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volunteering

  • Articles, GirlSpring.com, Lifestyle, Travel

    Volunteering this Summer Changed My Life

    volunteering

    by Zoe Zahariadis

    This summer I am volunteering in two different refugee camps in Lesvos, Greece. Kara Tepe, the first camp I volunteered at, is a camp for families only. It hosts over 1,000 people from primarily Afghanistan.

    My Experience at Kara Tepe

    Kara Tepe provides a community atmosphere for its residents, meaning that its staff and volunteers are comprised of both international volunteers, local staff and residents themselves. The homes are not described in terms such as “section” rather than “area” and the refugees are called “residents”. For the first two weeks, I volunteered with Movement on the Ground (MOTG), a nonprofit located in the camp, to put up shading between the 200 plus homes in the camp. Shading was extremely hard work because I was in the sun on the roof for hours a day, but I really learned a lot about the structure of an NGO (non-governmental organization) and the importance of working together as a community. I worked alongside residents from across the world and was able to communicate and work efficiently, through the awkward language barriers, through it all.

    After working with MOTG, I worked with SOS Villages teaching English to children ages 7-13. It was a really great experience to learn about working with children from a different culture that also speak a different language. 

    Some of the words we taught to children
    Crafts that the children made

    My Experience at the Moria Refugee Camp

    After working at Kara Tepe, I became a French translator for Kitrinos Healthcare, a medical NGO in Moria refugee camp. Moria is the most notorious camp on the island, equated to concentration camps and prison. Working in Moria is extremely heartbreaking. In the medical clinic, we see victims of war, torture, and just overall sickness. It is so hard to have to see people break down in front of you.

    Being a translator makes you a conduit for language and understanding because at times you are the only one who can listen. It’s such a difficult place to navigate as an unbiased listener. Sometimes you just want to buy their medicine yourself or take them back to a doctor back home, but you can’t. And with very limited options at the camp, the doctors do their best. There just comes a point when you can’t do much with the small supplies we have and it is really heartbreaking.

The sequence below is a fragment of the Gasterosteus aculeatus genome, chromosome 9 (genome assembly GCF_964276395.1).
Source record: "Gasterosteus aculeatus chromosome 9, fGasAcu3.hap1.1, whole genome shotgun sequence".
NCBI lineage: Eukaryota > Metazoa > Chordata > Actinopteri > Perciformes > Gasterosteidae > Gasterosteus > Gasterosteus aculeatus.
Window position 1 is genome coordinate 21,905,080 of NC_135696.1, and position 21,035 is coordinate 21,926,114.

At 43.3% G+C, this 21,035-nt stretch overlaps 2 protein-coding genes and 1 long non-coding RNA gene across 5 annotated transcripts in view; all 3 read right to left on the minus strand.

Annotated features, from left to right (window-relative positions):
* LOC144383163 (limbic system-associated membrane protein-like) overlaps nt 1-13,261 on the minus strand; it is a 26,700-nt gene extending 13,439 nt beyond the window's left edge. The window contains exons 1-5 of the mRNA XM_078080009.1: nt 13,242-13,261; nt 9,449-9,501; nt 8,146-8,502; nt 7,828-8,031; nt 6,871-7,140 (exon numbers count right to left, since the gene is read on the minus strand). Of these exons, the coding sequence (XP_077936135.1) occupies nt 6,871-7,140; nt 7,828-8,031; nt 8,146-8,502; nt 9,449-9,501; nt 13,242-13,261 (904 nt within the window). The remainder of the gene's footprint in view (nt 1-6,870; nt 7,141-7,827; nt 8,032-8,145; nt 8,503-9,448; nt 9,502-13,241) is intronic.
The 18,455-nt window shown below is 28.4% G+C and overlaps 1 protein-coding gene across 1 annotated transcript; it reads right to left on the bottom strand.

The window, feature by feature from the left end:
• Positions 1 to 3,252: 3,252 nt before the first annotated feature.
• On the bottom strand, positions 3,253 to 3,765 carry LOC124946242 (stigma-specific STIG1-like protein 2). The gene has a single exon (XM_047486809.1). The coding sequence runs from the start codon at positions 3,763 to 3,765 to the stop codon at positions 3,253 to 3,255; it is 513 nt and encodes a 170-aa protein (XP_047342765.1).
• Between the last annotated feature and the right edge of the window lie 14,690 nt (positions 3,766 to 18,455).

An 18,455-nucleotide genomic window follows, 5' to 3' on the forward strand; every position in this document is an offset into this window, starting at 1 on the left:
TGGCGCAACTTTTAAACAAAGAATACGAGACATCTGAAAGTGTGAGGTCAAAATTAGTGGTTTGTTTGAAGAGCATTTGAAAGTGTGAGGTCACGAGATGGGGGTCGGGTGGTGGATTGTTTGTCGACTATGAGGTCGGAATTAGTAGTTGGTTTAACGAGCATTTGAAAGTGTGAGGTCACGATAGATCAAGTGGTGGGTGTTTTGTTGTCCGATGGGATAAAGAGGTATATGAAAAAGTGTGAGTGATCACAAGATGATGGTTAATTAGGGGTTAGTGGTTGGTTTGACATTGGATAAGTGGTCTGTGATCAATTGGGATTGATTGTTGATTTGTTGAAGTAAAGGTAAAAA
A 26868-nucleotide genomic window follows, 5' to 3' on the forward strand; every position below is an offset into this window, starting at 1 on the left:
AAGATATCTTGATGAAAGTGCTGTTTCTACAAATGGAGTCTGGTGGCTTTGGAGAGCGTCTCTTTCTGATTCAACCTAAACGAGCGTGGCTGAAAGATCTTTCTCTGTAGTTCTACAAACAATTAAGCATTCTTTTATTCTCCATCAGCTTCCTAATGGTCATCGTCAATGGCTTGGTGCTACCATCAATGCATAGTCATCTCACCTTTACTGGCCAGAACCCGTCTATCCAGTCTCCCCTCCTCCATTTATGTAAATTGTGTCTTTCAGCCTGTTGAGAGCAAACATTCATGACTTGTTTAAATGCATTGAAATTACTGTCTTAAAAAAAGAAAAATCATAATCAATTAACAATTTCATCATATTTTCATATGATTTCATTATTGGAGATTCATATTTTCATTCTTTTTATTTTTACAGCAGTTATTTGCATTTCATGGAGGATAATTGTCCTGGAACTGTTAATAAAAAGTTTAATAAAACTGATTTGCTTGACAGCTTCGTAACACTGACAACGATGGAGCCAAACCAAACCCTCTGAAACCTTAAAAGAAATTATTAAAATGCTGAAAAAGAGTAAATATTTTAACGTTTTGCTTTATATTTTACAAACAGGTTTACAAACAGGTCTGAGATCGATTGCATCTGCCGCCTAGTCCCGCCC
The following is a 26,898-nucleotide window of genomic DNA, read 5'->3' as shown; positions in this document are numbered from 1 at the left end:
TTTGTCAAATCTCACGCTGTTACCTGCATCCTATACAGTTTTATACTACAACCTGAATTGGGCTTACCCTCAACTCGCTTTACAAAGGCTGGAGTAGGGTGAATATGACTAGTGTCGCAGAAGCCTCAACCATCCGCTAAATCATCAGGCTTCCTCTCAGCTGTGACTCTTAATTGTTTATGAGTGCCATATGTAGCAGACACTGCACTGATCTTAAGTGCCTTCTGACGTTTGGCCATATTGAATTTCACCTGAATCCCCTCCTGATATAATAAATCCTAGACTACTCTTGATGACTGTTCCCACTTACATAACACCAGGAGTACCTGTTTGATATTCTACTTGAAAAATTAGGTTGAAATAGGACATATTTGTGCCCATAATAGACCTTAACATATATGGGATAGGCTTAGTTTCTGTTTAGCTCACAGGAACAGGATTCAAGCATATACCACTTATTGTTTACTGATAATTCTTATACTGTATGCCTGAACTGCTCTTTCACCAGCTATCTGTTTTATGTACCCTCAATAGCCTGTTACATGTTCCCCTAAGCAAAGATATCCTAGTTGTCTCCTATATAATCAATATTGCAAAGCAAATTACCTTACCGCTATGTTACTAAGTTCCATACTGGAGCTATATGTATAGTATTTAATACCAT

This work has made me grow as a person to understand more complex issues on a deep, personal level. I am so beyond thankful to have had this opportunity to learn from the community in Moria and Kara Tepe. 

    You can change the world with as little time as a summer or with more time like a gap year. Check out how Alexandra took a year off and became an activist!

  • Misc

    Being Ready to Vote

    Being Ready to Vote

    Do you vote on class president? Do you vote for homecoming court? How is your prom queen or king chosen? Do you get a vote during class for certain activities? You’ve probably been voting since a young age, and you just never thought about what that truly means. It means you have a voice. You get to decide somewhat of what the outcome of something is. It may be a collective vote where your choice didn’t win, but at least you got the option to vote in favor or against something.

    When I was in high school I never imagined myself voting, whether that meant for state elections or for presidency. I never cared much about politics or what that meant for me. Somehow, I found myself in a situation where my vote would have counted had I chosen to give my input on something. My friends wanted to decide what we were doing for the evening, and they all took a vote. There were seven of us, but I chose not to say anything, because I didn’t want to come off too picky. The vote totaled out with three wanting to go ice skating, and four wanting to go to the movies. I really wanted to go ice skating, and had I voted we would have had to come to some other option.

    It may seem silly that I’m relating my vote for what to do on a Saturday night versus voting for a president, but it does make sense. It was something that I wanted to do and chose not to do anything about. There are probably times where you critique the president in power or say something negative about a local judge or governor. You have the power to do something about it. It all starts now, when you’re young and are not quite old enough to vote. You should be doing research on the candidates, look into how there run in office may shape your future.

    If you think about it, the older generation in power get to say what the younger generation can and should do. We can make a difference in how our future is shaped by voting when we are old enough, or by being aware of our surroundings while we’re still young. You could probably check with local candidates and try to join their campaign teams. You might not be old enough to vote yet, but that does not mean you can’t know the candidates well enough to voice your opinion to those who can vote.

    Here are some links to check out regarding voting and campaigns:

    • If you are 18 or older and live in Alabama, you can register to vote at this site: https://sos.alabama.gov/alabama-votes/voter/register-to-vote
    • If you are 18 years or older and live in a different state than Alabama, go to google and type in: register to vote in [your state].
    • Alabama political parties: https://ballotpedia.org/Political_parties_in_Alabama
    • If you want to volunteer for someone’s campaign: look up their information on google, search their website for volunteer opportunities. If there are no volunteer options on the site, then call the number they have listed at the bottom of their web page.